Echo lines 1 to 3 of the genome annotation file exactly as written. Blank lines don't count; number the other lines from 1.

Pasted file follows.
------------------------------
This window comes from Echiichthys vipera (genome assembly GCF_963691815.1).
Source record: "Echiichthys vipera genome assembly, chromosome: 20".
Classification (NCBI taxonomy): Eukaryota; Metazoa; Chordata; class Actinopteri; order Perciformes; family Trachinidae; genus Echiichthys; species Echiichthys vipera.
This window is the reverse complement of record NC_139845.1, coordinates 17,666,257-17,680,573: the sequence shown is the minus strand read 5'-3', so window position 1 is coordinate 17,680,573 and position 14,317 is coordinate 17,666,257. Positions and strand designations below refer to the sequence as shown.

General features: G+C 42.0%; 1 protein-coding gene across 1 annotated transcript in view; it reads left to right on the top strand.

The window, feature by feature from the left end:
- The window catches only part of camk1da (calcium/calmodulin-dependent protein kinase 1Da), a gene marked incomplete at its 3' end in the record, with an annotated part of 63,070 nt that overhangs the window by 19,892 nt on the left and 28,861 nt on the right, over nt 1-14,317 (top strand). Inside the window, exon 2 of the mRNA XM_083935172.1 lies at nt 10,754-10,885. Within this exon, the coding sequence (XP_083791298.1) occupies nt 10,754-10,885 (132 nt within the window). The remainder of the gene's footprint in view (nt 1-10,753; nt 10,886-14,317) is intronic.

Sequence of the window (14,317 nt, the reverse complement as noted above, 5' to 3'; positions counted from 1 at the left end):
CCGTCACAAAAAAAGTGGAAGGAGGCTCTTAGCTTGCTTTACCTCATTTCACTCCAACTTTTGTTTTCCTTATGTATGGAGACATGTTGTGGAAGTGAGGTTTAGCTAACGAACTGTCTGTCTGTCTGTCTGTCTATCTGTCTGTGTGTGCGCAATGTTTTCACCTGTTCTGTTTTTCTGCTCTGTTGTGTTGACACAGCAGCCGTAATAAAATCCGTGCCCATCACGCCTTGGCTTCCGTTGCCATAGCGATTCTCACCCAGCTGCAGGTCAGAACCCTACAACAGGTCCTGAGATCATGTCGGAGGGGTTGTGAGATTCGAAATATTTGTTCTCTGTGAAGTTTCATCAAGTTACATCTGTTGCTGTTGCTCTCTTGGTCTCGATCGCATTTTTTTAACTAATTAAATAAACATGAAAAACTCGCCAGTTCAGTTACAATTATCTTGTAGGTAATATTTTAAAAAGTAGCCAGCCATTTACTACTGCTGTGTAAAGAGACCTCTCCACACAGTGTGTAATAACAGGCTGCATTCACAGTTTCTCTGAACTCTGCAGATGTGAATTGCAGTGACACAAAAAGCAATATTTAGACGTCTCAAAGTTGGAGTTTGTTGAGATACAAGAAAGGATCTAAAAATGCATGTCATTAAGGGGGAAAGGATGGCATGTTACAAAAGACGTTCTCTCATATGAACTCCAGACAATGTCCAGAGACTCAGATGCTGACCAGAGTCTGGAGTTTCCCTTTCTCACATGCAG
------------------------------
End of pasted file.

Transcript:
This window comes from Echiichthys vipera (genome assembly GCF_963691815.1).
Source record: "Echiichthys vipera genome assembly, chromosome: 20".
Classification (NCBI taxonomy): Eukaryota; Metazoa; Chordata; class Actinopteri; order Perciformes; family Trachinidae; genus Echiichthys; species Echiichthys vipera.